Donald Vidal has had both of his knees replaced, but the 85-year-old Novato resident experienced different levels of care with each procedure. Although the same surgeon performed both operations, during the second one Vidal was part of a federal pilot program that aims to improve care and save money.
Author: Genevieve Bookwalter
The phones at Dientes Community Dental Care have been ringing almost constantly since California restored its dental program for low-income adults this month.
Anthony Forrest has lived almost half of his 52 years behind bars. He’s been in and out of prison for much of his life, spending a total of 25 years incarcerated, he said. Less than two months before he left San Quentin State Prison for the last time, Forrest said, he knelt down and prayed for help turning his life around. He walked out of the room and saw a flier for Planting Justice, offering paroled felons from Alameda and Contra Costa counties jobs planting gardens around the East Bay and greater Bay Area after they got out.
When a patient at St. James Health Center needs mental health care, the first thing Susana Farina does is check insurance. The type of insurance patients have — if they have any at all — determines what kind of doctor they can see and even the date of their appointments. The Affordable Care Act covers treatment for some mental health disorders, such as depression and anxiety, but the law is not comprehensive and many Californians with mental illnesses still face challenges accessing care.
St. James Health Center is ready for the onslaught. The community health clinic, one of the busiest in San Jose, sits on the corner of 2nd and Julian streets near downtown. Doctors, dentists, pharmacists and other health-care providers here treat some of the poorest patients in Santa Clara County — patients whom many expect to have newly-minted health insurance this year as the federal Affordable Care Act kicks in.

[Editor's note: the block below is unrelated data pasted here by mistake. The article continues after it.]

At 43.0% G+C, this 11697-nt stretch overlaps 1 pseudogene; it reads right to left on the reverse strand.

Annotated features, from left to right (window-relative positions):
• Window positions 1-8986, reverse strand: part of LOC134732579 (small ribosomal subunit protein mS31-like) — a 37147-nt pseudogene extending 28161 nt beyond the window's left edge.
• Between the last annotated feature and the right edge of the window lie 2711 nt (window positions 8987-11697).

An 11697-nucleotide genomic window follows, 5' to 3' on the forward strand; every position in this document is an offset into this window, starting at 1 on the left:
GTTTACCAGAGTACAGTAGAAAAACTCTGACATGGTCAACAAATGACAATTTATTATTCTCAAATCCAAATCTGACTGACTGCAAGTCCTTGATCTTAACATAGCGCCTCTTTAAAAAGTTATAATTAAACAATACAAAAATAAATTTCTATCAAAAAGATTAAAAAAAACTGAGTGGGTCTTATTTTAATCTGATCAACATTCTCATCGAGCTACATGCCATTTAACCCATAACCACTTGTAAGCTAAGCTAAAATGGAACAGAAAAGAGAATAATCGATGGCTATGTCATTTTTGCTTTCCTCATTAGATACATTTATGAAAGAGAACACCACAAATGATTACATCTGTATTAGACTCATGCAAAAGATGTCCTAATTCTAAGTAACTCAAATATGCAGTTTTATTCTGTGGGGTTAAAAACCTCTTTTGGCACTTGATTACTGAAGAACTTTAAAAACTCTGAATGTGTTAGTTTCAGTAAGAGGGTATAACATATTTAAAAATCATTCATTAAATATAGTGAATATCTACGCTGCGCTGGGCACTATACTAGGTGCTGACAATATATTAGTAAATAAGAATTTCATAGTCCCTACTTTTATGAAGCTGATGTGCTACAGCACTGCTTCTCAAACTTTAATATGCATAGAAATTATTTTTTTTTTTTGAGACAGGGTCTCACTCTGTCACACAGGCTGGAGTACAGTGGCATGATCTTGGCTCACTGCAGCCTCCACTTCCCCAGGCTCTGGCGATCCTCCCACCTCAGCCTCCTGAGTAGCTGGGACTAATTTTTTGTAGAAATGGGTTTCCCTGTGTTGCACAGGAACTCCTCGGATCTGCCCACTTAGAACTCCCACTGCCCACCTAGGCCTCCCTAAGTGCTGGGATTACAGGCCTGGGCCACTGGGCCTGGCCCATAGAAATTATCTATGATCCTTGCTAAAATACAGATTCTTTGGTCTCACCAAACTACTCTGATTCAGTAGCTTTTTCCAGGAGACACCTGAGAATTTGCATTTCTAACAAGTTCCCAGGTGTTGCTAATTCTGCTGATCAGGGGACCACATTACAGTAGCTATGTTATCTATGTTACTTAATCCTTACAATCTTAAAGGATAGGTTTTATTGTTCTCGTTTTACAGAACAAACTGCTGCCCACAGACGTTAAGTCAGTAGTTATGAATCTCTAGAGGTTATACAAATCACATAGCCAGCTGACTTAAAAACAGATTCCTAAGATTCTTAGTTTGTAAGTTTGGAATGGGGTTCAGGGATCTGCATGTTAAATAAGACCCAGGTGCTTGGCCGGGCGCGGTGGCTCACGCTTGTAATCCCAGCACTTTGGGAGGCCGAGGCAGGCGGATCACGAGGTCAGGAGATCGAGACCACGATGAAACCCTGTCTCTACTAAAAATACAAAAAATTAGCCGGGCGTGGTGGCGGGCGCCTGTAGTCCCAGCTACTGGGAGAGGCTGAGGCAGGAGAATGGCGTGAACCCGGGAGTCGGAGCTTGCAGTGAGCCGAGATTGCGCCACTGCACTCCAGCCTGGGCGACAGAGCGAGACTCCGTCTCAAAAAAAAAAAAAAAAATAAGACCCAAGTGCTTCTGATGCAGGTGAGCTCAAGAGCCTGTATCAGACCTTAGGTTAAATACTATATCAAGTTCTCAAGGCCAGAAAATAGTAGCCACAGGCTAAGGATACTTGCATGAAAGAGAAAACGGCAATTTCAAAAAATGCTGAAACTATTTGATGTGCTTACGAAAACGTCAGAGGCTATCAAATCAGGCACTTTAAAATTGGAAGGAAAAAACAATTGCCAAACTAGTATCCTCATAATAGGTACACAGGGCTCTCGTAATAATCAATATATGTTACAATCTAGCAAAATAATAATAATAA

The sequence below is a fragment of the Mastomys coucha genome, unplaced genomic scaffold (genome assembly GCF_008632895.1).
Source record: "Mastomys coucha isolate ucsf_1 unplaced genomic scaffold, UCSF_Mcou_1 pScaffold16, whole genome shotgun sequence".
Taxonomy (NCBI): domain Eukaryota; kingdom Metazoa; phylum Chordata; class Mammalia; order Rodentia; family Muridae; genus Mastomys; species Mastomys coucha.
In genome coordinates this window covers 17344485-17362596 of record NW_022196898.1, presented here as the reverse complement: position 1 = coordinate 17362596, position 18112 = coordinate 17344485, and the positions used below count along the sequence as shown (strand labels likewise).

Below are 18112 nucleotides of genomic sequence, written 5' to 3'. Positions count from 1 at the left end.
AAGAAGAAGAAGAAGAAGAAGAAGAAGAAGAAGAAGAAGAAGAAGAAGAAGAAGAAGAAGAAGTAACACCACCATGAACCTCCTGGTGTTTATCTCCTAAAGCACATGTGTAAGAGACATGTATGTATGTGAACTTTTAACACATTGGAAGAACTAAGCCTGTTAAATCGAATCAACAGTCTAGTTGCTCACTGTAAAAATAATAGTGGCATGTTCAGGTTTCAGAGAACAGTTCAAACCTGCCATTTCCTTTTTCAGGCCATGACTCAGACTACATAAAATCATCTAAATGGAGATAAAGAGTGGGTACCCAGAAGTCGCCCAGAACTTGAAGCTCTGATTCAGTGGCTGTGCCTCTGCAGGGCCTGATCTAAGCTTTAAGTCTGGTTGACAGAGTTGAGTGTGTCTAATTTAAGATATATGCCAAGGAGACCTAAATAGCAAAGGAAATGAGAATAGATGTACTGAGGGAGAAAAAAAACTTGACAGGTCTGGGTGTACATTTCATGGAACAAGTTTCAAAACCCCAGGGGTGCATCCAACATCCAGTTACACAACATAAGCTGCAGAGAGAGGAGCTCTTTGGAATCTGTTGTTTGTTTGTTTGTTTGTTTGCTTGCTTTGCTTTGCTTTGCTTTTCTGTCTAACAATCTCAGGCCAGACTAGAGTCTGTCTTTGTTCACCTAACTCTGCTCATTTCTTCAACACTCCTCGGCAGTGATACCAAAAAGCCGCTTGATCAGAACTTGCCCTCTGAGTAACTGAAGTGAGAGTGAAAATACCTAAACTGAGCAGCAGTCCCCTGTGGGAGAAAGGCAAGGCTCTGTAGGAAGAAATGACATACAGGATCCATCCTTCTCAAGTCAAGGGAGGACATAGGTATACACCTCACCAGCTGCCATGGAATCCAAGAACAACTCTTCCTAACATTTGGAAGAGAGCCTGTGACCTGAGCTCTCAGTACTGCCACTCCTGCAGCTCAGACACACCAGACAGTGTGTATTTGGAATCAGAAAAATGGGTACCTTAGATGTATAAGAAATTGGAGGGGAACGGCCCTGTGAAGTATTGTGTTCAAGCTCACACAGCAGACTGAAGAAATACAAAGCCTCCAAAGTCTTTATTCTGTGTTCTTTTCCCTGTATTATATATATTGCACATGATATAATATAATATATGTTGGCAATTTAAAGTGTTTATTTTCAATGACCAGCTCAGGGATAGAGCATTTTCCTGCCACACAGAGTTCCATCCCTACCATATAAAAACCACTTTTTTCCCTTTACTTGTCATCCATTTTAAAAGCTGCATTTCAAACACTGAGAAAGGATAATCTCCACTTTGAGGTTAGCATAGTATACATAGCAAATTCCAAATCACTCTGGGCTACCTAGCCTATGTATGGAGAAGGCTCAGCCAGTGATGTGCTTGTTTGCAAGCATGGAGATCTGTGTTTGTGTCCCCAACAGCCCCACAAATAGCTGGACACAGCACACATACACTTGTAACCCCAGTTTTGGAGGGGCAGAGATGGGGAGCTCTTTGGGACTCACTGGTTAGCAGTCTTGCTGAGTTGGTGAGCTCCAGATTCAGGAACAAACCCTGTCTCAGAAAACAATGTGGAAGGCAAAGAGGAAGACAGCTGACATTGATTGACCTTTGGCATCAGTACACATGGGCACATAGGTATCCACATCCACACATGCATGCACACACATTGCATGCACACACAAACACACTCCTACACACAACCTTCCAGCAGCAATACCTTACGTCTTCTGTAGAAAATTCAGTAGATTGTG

For the first time since 1992, United States officials are strengthening rules to protect farmworkers across the nation from pesticide poisoning.
The billboards are impossible to miss along the freeways running through Oakland. “Being a prostituted teen isn’t a choice. It’s slavery,” reads one. They are the most visible part of the new Protect Oakland Kids campaign.
The cost of food likely will go up, but growers could have a more reliable work force after federal laws kick in requiring many farms to provide health insurance to their workers by 2015. That’s according to growers and agriculture experts in California and around the nation, as they and other employers in the United States prepare to offer health insurance if they employ 50 or more full-time workers.
A Missouri marketing company has applied for permits to sell tobacco at dozens of bars and clubs around San Francisco, a move that surprised both public health officials and bar owners who said they had no idea someone was applying to sell tobacco at their establishments without permission.
Two years ago, California began a massive experiment: shift low-level criminals from state prisons to county jails, and put local law enforcement in charge of their housing, treatment and parole. Now, early reports show a mixed bag of results.